This workshop seeks to interrogate the concept of the "post-classical" as it is articulated in literature from antiquity to the present day, combining two fields of literary analysis that have only since recently been considered side by side.
The first of these disciplines deals with questions of intertextuality in the literature of ancient Greece and Rome. It is a commonplace of classical studies that one of the principal ways in which ancient texts generate meaning is through engagement with other works of literature. Our main purpose with this line of inquiry is to explore the diversity of modes which such engagement takes in antiquity, reconsidering the definition and applicability of terms like allusion, translation, and epitomization to specific texts. Through the consideration of select "classical" texts such as Homer’s epics, Athenian tragedy or Cicero’s speeches, alongside the texts that were instrumental in asserting the status of these texts as "classical," we aim to investigate how the process of canonization and related perceptions of originality and secondariness were formulated in different ancient contexts.
The other area of research which traditionally engages with the notion of the "post-classical" is what is broadly termed reception studies. In literature, classical reception considers the ways in which texts from about 500 CE up to the present day "receive," that is, react to, ancient texts. As in the first line of inquiry we here aim to consider the various forms that such intertextual relationships between ancient and modern texts have taken. We are especially interested in comparing the rhetorical strategies that modern authors employ to signal their continuation with and divergence from ancient models, on the one hand, with ancient practices of imitatio and aemulatio, on the other. Specific topics to be addressed may include: the change in the perception and valuation of originality over time; the practice and purpose of different types of translation; the continuation, or otherwise, of generic modes between antiquity and modernity.
The overall goal of our workshop is to bring together a diverse set of texts and authors, ranging from the Greek scholar-poet Callimachus in the 3rd century BCE or the Roman novelist Petronius in the 1st century CE, to Dante, Milton, and Anne Carson in the modern era, and to consider how all of them, in their respective ways, both construct an idealized classical literary past and attempt to transcend it in their own post-classical writings. Historically, the label "post-classical" has often been used in derogatory fashion to devalue literary and other works of art that were perceived, on aesthetic or ideological grounds, as falling short of "classical" standards. By critically surveying a broad range of texts as well as integrating a number of critical frameworks from different periods and disciplines we hope, in the domain of literature, to be able to overturn this bias and show that it is often the "post-classical" dimension of a text that gives it its particular interest and, conversely, that most texts, however ancient or canonical, in some way always already attempt to subvert a real or perceived classical norm.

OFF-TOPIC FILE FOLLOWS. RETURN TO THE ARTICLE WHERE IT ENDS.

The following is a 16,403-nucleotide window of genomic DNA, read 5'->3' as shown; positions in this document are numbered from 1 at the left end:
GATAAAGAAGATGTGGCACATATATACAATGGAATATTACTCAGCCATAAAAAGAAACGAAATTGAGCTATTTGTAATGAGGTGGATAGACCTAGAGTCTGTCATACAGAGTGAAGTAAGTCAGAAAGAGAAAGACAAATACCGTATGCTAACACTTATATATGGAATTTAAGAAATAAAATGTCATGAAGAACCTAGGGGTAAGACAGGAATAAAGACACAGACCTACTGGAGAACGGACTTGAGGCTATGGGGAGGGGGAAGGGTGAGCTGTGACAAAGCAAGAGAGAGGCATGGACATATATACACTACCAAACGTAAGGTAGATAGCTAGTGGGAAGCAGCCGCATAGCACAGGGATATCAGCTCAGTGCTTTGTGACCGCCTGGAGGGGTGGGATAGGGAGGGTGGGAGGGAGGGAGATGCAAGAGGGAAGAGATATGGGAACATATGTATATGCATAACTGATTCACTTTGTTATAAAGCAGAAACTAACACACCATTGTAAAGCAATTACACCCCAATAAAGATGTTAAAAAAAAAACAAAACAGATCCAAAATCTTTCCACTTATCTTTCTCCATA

We aim to alternate SPEAKER EVENTS, where invited scholars and graduate students give papers and discuss their research, with BOOK DISCUSSIONS, where workshop participants read and critically engage with recent scholarly works. All our events are introduced and moderated by the two graduate student coordinators.
Graduate Student Coordinators: Massimo Cè (firstname.lastname@example.org) and James Taylor (email@example.com)
Faculty Advisors: Richard Thomas (firstname.lastname@example.org) and Jared Hudson (email@example.com)